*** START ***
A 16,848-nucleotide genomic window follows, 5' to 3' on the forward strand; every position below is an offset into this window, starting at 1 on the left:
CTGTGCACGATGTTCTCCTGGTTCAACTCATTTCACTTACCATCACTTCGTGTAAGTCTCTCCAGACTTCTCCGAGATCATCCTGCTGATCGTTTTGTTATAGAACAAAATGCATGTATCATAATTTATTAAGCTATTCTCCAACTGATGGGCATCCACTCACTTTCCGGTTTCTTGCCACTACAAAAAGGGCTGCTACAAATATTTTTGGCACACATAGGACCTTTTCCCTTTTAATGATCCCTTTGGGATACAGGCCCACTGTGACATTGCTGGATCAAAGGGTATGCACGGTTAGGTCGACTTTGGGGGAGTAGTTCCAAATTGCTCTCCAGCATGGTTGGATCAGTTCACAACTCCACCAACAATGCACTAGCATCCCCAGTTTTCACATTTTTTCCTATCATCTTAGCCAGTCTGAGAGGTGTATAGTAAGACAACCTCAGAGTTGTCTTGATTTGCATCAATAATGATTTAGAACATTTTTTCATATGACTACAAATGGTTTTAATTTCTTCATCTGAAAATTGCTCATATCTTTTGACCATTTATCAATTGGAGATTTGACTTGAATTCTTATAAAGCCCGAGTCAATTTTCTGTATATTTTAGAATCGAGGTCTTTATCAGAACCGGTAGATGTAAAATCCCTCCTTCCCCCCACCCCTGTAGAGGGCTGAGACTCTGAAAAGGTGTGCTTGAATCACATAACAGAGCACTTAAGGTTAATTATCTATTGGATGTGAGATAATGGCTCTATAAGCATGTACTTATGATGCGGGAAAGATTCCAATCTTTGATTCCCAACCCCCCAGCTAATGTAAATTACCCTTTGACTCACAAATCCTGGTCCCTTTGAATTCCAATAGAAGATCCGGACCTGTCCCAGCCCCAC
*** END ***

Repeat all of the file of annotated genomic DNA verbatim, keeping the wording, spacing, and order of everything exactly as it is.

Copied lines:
A 16,848-nucleotide genomic window follows, 5' to 3' on the forward strand; every position below is an offset into this window, starting at 1 on the left:
CTGTGCACGATGTTCTCCTGGTTCAACTCATTTCACTTACCATCACTTCGTGTAAGTCTCTCCAGACTTCTCCGAGATCATCCTGCTGATCGTTTTGTTATAGAACAAAATGCATGTATCATAATTTATTAAGCTATTCTCCAACTGATGGGCATCCACTCACTTTCCGGTTTCTTGCCACTACAAAAAGGGCTGCTACAAATATTTTTGGCACACATAGGACCTTTTCCCTTTTAATGATCCCTTTGGGATACAGGCCCACTGTGACATTGCTGGATCAAAGGGTATGCACGGTTAGGTCGACTTTGGGGGAGTAGTTCCAAATTGCTCTCCAGCATGGTTGGATCAGTTCACAACTCCACCAACAATGCACTAGCATCCCCAGTTTTCACATTTTTTCCTATCATCTTAGCCAGTCTGAGAGGTGTATAGTAAGACAACCTCAGAGTTGTCTTGATTTGCATCAATAATGATTTAGAACATTTTTTCATATGACTACAAATGGTTTTAATTTCTTCATCTGAAAATTGCTCATATCTTTTGACCATTTATCAATTGGAGATTTGACTTGAATTCTTATAAAGCCCGAGTCAATTTTCTGTATATTTTAGAATCGAGGTCTTTATCAGAACCGGTAGATGTAAAATCCCTCCTTCCCCCCACCCCTGTAGAGGGCTGAGACTCTGAAAAGGTGTGCTTGAATCACATAACAGAGCACTTAAGGTTAATTATCTATTGGATGTGAGATAATGGCTCTATAAGCATGTACTTATGATGCGGGAAAGATTCCAATCTTTGATTCCCAACCCCCCAGCTAATGTAAATTACCCTTTGACTCACAAATCCTGGTCCCTTTGAATTCCAATAGAAGATCCGGACCTGTCCCAGCCCCAC